How Much House Can You Really Afford?

2010 December 15
by Kyle Bumpus
from → Personal Finance, Real Estate

Buying a house is a complex process, often fraught setbacks, delays, and disappointments. We all have a dream about the kind of home that will be our lifelong sanctuary, a retreat from the crazy world that will shelter and protect our loved ones for the foreseeable future. Unfortunately, most of us can’t afford to purchase the house in the Hamptons that resides in our imagination. Many homeowners have to face the fact that what they want and what they can actually afford are two different things, which generally means settling for a house that is far less appealing. However, some people (a lot of people) try to get the dream home anyway, often with disastrous results. So if you think you may be trying to live beyond your means, here are a few tips to give you a wakeup call and snap you back to reality.

  1. Check your credit. A low credit score is a problem for many adults. Most of us never learn how to manage money (or learn too late) and because of that we spend on credit to an alarming degree, often getting in way over our heads. And a low credit score can spell disaster for those who wish to buy a home. High-risk borrowers will be approved for less money, face higher interest rates, or even be denied outright. So if you want to shoot for the dream home, learn how to manage your money and raise your credit score. Somewhere along the line, you may discover that spending within your limits is a better plan than shooting for the moon.
  2. Calculate monthly payments. Remember a little equation from algebra called the principal-interest formula? If you thought math would never come in handy, you’re about to eat your words. You can use this formula (found online in detailed description) to determine how much your monthly payments will be for a certain loan amount at a certain interest rate over a certain amount of time. Or you could just ask the bank to figure it out for you. The point is, you don’t want your payments to exceed one fourth of your monthly income; otherwise you will have to cut back in other areas (or face the consequences).
  3. Assess your savings. Saving for a rainy day is important, especially in these tough economic times. The general rule of thumb when it comes to liquid assets is to have at least three months’ worth of salary tucked away so that you can continue to pay your bills if you lose your job. However, if you’ve bitten off more than you can chew with your mortgage payment, you’re not going to be able to save a penny. In fact, you will likely be living paycheck to paycheck or digging yourself a pretty big hole of debt. If you find that you can’t save money despite an ironclad budget, you’re probably spending too much on your mortgage.
  4. Look to the future. Consider your prospects for the future. Are you going to get that raise you’re counting on, or magically make more money at some point? Maybe you’ll win the lottery or a rich relative you never heard of will leave you everything. You’re beginning to get the point. You can’t live on a pipe-dream; you can only depend on what you have right now (and maybe not even that). So be conservative and plan for a future in which you are making the same amount of money (or even less). This way you won’t be too disappointed when that promotion doesn’t come through (and you’ll still have a house to come home to).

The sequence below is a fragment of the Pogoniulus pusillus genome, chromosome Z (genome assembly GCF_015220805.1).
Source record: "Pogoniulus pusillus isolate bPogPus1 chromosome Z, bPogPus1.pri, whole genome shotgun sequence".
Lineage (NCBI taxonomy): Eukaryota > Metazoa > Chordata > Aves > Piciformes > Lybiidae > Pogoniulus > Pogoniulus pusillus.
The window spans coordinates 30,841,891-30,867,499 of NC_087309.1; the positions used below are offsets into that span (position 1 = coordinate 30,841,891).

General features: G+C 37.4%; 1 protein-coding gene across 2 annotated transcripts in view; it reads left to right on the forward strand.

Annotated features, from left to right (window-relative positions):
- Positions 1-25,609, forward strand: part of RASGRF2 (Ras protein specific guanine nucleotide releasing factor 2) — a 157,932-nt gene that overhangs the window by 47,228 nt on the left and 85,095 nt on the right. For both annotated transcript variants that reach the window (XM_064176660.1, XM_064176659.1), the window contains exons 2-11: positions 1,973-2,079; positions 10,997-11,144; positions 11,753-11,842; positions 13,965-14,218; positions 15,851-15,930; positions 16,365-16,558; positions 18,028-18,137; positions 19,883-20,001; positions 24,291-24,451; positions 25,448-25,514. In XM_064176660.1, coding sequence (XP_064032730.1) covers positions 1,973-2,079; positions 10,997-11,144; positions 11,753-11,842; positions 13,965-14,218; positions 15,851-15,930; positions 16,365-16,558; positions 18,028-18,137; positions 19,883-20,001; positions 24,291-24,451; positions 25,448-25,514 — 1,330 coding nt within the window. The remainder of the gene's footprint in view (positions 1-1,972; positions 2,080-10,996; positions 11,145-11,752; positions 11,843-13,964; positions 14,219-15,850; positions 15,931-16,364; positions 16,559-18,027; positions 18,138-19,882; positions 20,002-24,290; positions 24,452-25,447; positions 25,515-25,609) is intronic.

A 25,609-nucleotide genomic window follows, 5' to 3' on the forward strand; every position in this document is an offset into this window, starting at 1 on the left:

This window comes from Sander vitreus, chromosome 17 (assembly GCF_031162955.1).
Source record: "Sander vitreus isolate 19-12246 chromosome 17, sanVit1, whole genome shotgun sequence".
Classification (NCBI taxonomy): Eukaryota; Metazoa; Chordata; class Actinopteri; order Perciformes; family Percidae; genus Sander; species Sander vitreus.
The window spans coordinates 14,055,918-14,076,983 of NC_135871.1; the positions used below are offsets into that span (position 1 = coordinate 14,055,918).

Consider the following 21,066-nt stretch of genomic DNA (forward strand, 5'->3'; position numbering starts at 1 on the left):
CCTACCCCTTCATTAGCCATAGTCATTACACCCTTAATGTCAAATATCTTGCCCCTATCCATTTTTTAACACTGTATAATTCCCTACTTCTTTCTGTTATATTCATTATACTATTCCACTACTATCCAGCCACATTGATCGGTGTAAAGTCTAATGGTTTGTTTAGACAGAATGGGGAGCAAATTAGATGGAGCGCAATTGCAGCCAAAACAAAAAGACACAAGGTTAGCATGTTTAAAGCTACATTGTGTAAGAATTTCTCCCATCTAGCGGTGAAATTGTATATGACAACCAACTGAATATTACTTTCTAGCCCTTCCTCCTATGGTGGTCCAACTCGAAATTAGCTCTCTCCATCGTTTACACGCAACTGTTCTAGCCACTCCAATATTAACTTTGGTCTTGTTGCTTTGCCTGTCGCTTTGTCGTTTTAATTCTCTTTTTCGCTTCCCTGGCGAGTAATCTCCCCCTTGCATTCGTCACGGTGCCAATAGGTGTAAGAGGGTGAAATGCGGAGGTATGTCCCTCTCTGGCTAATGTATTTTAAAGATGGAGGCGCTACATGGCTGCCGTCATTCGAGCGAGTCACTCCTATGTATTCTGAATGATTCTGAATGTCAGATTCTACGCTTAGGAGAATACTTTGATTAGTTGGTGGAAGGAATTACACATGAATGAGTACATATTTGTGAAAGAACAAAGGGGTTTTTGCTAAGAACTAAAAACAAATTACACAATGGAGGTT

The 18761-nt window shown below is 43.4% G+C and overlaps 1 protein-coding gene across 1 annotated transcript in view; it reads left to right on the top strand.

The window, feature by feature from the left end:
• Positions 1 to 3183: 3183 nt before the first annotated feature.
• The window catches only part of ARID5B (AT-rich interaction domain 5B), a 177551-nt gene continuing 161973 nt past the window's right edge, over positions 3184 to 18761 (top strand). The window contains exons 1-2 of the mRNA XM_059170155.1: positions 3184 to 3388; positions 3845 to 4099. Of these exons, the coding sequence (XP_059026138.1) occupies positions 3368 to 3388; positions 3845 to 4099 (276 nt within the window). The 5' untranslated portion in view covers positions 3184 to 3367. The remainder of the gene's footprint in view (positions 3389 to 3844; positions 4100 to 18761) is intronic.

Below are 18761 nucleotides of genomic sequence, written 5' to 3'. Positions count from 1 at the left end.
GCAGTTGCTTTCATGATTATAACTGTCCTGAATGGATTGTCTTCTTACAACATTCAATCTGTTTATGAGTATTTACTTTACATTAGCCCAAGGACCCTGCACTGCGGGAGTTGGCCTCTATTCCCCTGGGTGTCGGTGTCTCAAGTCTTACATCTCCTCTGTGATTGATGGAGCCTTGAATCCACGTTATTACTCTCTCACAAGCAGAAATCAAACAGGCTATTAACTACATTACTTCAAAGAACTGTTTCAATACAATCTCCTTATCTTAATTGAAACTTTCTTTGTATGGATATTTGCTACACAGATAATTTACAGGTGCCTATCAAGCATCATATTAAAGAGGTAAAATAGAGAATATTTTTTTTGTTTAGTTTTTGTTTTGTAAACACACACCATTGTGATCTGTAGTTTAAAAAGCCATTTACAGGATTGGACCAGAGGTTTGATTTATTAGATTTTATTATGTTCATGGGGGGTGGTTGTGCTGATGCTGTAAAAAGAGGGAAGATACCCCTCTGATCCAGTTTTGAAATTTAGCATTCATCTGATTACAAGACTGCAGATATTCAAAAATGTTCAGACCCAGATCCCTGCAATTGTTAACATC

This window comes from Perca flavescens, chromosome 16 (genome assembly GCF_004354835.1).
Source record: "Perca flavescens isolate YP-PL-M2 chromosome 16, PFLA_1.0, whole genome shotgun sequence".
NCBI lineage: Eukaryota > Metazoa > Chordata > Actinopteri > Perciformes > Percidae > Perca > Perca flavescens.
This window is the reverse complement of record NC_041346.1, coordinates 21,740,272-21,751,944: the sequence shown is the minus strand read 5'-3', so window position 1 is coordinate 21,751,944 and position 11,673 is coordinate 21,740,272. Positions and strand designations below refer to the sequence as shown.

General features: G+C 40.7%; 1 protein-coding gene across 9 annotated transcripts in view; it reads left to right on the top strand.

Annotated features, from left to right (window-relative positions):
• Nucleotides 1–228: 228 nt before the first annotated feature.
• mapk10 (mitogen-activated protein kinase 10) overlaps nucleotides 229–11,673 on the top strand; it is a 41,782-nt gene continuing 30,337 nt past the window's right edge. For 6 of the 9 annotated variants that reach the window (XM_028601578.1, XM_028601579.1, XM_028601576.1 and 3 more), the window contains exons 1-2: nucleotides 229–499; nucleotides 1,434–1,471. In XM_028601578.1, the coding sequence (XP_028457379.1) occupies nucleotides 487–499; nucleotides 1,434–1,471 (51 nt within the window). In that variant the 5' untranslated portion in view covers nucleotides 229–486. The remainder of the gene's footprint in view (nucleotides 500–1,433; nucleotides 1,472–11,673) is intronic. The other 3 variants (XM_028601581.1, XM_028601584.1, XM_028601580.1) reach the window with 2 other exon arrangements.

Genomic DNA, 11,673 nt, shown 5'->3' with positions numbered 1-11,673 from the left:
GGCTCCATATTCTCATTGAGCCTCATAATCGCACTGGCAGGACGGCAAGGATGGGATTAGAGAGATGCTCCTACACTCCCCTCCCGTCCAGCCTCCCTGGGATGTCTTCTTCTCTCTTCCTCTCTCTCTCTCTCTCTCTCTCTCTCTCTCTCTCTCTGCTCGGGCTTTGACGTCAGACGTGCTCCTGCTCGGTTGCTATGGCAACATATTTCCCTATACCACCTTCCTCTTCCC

5. Expect the worst, hope for the best. Facing the reality of one’s financial situation isn’t always easy, but plans can change. Even if all you can afford right now is a shoebox-sized condo, future successes could allow you to trade up (while failures will come as less of a blow if you don’t have to lose your overpriced Malibu dream house in the process). So plan for the absolute worst possible outcome, but keep working towards your dream. If you’re smart about choosing a house you can actually afford right now, the one you covet may soon be within your reach.

Sarah Danielson writes for AdvanceMe, the nation’s leading merchant cash advance provider and credit card factoring company.

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2 Responses
  1. 2010 December 20

    This is good advice. Often when I talked with prospective homebuyers about mortgage financing, they always want to know the maximum home they can qualify for and then proceed to shop for homes near their maximum or even more. I don’t think this is a good approach at all. Yes, it is good to know how much of a home one can qualify for, but homebuyers should never buy at the top of their price range. Taking less house than one can afford means more restful nights and more financial flexibility to deal with the unexpected when it inevitably comes up.

  2. 2010 December 27
    Matt permalink

    re #2: There are any number of mortgage calculators online that will calculate your payments and generate an amortization table for you so you can see how much goes to interest and how much to principal with each payment. There is also a Loan Amortization template built into Excel that does this as well and it is even easier to see what happens when you change the loan amount/interest rate/term. I think it’s a good idea to run some of these numbers before you go into the process so you have a good idea of what you can afford under different circumstances.

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